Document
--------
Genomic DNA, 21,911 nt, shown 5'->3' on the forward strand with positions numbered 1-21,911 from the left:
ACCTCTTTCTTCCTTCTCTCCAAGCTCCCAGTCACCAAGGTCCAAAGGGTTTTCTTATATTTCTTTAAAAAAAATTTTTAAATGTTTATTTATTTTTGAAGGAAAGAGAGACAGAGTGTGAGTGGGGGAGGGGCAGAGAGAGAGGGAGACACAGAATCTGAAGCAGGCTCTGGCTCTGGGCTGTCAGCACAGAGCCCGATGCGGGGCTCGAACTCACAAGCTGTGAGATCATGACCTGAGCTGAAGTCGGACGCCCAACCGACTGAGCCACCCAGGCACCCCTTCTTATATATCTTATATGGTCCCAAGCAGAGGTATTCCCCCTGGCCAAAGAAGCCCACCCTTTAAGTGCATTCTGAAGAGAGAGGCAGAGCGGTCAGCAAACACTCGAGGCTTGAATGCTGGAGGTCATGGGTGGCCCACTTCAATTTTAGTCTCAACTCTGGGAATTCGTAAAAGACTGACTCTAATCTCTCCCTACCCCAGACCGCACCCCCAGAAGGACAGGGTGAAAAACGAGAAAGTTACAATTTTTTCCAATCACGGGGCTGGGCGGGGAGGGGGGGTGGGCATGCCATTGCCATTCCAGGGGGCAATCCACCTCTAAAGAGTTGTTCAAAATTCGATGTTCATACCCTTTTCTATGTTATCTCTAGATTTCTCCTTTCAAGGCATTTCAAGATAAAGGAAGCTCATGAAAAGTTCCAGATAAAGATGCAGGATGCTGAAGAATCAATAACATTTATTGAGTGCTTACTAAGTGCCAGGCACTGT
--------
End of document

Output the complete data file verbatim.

Genomic DNA, 21,911 nt, shown 5'->3' on the forward strand with positions numbered 1-21,911 from the left:
ACCTCTTTCTTCCTTCTCTCCAAGCTCCCAGTCACCAAGGTCCAAAGGGTTTTCTTATATTTCTTTAAAAAAAATTTTTAAATGTTTATTTATTTTTGAAGGAAAGAGAGACAGAGTGTGAGTGGGGGAGGGGCAGAGAGAGAGGGAGACACAGAATCTGAAGCAGGCTCTGGCTCTGGGCTGTCAGCACAGAGCCCGATGCGGGGCTCGAACTCACAAGCTGTGAGATCATGACCTGAGCTGAAGTCGGACGCCCAACCGACTGAGCCACCCAGGCACCCCTTCTTATATATCTTATATGGTCCCAAGCAGAGGTATTCCCCCTGGCCAAAGAAGCCCACCCTTTAAGTGCATTCTGAAGAGAGAGGCAGAGCGGTCAGCAAACACTCGAGGCTTGAATGCTGGAGGTCATGGGTGGCCCACTTCAATTTTAGTCTCAACTCTGGGAATTCGTAAAAGACTGACTCTAATCTCTCCCTACCCCAGACCGCACCCCCAGAAGGACAGGGTGAAAAACGAGAAAGTTACAATTTTTTCCAATCACGGGGCTGGGCGGGGAGGGGGGGTGGGCATGCCATTGCCATTCCAGGGGGCAATCCACCTCTAAAGAGTTGTTCAAAATTCGATGTTCATACCCTTTTCTATGTTATCTCTAGATTTCTCCTTTCAAGGCATTTCAAGATAAAGGAAGCTCATGAAAAGTTCCAGATAAAGATGCAGGATGCTGAAGAATCAATAACATTTATTGAGTGCTTACTAAGTGCCAGGCACTGT